And it is actually a very good story. In one sense, it's a "mob movie," since it involves American organized crime in the early 20th century. However, it's not a mob film like Coppola's Godfather series or Scorcese's "Goodfellas," which are great in their own right. Where those movies are ensemble films about a whole family, "Road to Perdition" is a much more personal story, about one man who discovers that it is too late for him to be redeemed and live a good life, but it may not be too late for his son. After his younger son and wife are killed, he sets out with his eldest son to find a new life for them both.
Though it was hard to picture him as a gangster when I first heard about this film, Tom Hanks was ideally suited to this role, and I can see why he was cast. I think he's a fine actor in many of his movies, but in "Road to Perdition" he really stretched himself. His character early on seems almost to lead a double life: a relatively normal life with his family, and his business life as an enforcer for his mafia associates. And yet he plays both sides well. At home he is obviously a loving father, though unsure and hesitant about how to reach his older son. He's far from perfect, but he plays a plausible man struggling with the realities of raising children. In his work, he is businesslike and professional. He is not brutal by nature, but he can be when the work calls for it. In the end, he's simply good at what he does. However, when the elder son hides away and witnesses his father at work, that all falls apart. The rest of the film shows Hanks' character trying to reconcile the two halves of his psyche, even as he's trying to find a safe place for his son, and maybe for himself. His struggles are real, and they are palpable. Hanks played it up just right, but not too much. I was impressed and pleased by his performance.
When I mentioned earlier that Sam Mendes abandoned his previous visual tricks for "Road to Perdition," that's not to say that it doesn't have its own visual style. Rather, what he did was to create a new style for this film, one which addresses its own needs more efficiently. Where "American Beauty" was a story told with flourishes and idiosyncrasies, as befit the theme of the film, "Road to Perdition" adopts a much simpler, more straightforward tone. There are moments of beauty and moments of brutality, to be sure, but only as much as fits the events of the story. The scene in which Hanks guns down a number of his old associates is strikingly graceful, handled with a light but serious touch. Without giving the end away, I can say that the final scenes were among the most perfect in the film, and leave the audience thinking about the conclusion long after the credits have rolled.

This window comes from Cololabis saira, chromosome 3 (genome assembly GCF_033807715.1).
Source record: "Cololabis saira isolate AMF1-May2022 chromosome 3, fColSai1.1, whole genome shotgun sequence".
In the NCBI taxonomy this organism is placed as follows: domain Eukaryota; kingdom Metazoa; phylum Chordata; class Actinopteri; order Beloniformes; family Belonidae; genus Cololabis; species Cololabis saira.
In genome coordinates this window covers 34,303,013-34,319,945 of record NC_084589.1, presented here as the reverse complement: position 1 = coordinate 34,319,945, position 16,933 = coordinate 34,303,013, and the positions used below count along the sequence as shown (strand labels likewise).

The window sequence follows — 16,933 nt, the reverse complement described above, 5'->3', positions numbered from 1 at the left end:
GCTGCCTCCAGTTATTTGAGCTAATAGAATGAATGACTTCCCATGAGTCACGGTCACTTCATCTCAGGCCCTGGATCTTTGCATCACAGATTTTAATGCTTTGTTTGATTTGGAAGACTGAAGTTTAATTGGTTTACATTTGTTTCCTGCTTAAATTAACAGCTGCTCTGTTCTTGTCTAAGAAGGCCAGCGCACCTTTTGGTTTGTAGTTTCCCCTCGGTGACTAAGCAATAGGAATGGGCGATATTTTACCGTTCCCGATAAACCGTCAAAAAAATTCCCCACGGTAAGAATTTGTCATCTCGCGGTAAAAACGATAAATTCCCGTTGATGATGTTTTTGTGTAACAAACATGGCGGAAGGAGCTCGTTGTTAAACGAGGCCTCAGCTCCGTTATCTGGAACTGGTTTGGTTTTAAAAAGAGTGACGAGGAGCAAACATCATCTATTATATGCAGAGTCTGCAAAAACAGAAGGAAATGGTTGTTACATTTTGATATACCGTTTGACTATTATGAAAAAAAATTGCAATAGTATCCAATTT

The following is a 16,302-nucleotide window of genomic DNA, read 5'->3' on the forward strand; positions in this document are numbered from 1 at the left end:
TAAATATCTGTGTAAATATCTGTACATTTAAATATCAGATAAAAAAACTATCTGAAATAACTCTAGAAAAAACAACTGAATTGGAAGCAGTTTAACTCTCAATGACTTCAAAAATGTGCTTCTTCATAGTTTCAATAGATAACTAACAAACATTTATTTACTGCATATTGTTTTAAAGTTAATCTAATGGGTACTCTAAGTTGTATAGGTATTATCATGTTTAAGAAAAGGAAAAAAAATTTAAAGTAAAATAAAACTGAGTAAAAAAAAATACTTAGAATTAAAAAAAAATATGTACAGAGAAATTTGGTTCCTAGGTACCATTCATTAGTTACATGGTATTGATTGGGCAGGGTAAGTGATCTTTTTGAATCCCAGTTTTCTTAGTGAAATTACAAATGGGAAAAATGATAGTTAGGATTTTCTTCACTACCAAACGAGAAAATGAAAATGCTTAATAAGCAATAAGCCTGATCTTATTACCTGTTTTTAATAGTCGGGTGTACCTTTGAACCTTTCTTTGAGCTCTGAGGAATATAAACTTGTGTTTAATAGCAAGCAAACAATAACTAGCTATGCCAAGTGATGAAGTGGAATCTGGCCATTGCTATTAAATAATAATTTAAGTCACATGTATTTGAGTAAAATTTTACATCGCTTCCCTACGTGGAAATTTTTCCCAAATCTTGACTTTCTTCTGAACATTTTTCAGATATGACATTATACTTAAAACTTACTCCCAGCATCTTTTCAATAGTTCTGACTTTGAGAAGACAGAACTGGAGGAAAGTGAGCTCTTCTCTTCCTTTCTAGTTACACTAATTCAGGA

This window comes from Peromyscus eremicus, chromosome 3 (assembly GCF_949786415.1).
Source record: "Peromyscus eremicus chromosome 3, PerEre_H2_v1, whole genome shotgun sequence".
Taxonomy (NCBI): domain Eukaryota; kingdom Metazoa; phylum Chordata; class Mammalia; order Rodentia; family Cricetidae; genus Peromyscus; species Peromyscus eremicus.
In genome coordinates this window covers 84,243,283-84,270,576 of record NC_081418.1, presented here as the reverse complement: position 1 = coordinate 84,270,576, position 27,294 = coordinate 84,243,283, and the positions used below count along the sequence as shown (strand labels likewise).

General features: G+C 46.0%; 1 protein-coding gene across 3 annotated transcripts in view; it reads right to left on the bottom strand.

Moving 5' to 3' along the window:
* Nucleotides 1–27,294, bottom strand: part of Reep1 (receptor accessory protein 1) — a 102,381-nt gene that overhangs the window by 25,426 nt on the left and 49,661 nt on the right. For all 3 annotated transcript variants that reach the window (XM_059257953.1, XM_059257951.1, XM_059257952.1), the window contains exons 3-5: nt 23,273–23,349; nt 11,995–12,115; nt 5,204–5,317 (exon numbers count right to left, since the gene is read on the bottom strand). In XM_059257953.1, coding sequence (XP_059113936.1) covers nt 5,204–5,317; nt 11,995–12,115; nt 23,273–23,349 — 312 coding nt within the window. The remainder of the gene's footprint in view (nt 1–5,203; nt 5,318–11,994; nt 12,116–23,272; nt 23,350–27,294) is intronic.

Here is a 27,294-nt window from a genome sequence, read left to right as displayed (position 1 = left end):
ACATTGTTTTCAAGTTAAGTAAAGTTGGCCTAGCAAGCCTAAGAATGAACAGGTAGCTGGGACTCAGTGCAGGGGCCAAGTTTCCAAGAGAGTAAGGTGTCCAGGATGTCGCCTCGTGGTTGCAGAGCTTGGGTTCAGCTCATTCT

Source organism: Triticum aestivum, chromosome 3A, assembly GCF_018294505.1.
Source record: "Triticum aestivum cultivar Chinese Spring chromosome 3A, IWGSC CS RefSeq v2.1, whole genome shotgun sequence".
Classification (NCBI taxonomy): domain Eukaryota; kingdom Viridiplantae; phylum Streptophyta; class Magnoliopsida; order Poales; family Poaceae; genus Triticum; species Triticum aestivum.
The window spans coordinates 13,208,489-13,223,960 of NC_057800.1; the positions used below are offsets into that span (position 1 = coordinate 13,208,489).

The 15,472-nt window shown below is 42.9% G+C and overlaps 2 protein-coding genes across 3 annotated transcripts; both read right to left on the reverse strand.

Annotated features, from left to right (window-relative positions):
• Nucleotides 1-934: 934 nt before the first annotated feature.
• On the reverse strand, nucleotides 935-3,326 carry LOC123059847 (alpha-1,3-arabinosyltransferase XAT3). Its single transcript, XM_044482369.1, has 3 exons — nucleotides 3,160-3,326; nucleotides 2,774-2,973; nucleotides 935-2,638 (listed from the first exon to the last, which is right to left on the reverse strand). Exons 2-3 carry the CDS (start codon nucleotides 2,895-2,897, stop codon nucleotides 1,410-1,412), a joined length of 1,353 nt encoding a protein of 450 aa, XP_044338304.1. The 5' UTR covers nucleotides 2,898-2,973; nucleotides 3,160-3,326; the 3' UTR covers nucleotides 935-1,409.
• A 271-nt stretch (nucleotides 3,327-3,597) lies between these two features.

All this sounds like I really enjoyed the movie, and basically, I guess I did. I certainly don't regret spending time and money to see it, and I definitely enjoyed it while I was there. Technically, it's a strong story, skillfully put together. The acting was good all around. There were no major flaws in it that I noticed.
And yet, emotionally, it left me sort of flat. I think that in the end, it wanted to be a movie that moved the audience in some way, that made them feel. For me, it just didn't. It's funny, because I had the same problem with "American Beauty," and the only difference there is that I don't think "American Beauty" was trying to make you feel - it was trying to make you think. In that sense, it was a success. Which is not to say that "Road to Perdition" is a failure at all. I wouldn't say the movie failed, but I wouldn't say it completely succeeded either. When I think about it now, it just sort of... exists, neither a success nor a failure. I admire many things about it, from a technical perspective and a storytelling perspective. But, if indeed it was trying to make me feel something beyond the surface for the characters, then I can't say it did that for me.
Perhaps Mendes is a director who prefers to leave the audience's feelings to the audience. Rather than manipulating them with music or powerful visuals as other directors tend to do, he leaves the emotional side of the story to what the audience chooses to invest in it. "The audience makes the film," Peter Weir has said in the past, and perhaps this is Sam Mendes' theory as well. Regardless of the theory behind his style, his methods seems sound. "Road to Perdition" is a good film, and worth seeing. Perhaps any other judgments on it are best reserved for the audience to decide for themselves.
What did you think of this review?